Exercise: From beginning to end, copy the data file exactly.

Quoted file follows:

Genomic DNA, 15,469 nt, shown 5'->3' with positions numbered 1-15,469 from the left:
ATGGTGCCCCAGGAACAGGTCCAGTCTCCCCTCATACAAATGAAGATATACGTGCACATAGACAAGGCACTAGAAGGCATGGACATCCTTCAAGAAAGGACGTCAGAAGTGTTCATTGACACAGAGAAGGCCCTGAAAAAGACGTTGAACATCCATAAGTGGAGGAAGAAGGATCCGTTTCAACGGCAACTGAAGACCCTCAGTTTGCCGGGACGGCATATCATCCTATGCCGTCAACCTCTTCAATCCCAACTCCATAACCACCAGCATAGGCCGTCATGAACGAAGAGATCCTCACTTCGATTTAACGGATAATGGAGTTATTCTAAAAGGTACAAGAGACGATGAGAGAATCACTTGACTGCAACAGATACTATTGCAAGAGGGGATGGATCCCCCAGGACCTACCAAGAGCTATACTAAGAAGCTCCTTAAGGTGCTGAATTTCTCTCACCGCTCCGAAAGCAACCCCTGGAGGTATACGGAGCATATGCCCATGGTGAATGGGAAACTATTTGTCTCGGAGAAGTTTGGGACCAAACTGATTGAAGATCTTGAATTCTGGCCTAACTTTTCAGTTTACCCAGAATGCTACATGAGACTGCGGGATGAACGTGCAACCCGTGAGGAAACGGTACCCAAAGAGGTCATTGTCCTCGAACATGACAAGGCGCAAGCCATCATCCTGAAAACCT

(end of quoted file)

Genomic DNA, 15,469 nt, shown 5'->3' with positions numbered 1-15,469 from the left:
ATGGTGCCCCAGGAACAGGTCCAGTCTCCCCTCATACAAATGAAGATATACGTGCACATAGACAAGGCACTAGAAGGCATGGACATCCTTCAAGAAAGGACGTCAGAAGTGTTCATTGACACAGAGAAGGCCCTGAAAAAGACGTTGAACATCCATAAGTGGAGGAAGAAGGATCCGTTTCAACGGCAACTGAAGACCCTCAGTTTGCCGGGACGGCATATCATCCTATGCCGTCAACCTCTTCAATCCCAACTCCATAACCACCAGCATAGGCCGTCATGAACGAAGAGATCCTCACTTCGATTTAACGGATAATGGAGTTATTCTAAAAGGTACAAGAGACGATGAGAGAATCACTTGACTGCAACAGATACTATTGCAAGAGGGGATGGATCCCCCAGGACCTACCAAGAGCTATACTAAGAAGCTCCTTAAGGTGCTGAATTTCTCTCACCGCTCCGAAAGCAACCCCTGGAGGTATACGGAGCATATGCCCATGGTGAATGGGAAACTATTTGTCTCGGAGAAGTTTGGGACCAAACTGATTGAAGATCTTGAATTCTGGCCTAACTTTTCAGTTTACCCAGAATGCTACATGAGACTGCGGGATGAACGTGCAACCCGTGAGGAAACGGTACCCAAAGAGGTCATTGTCCTCGAACATGACAAGGCGCAAGCCATCATCCTGAAAACCT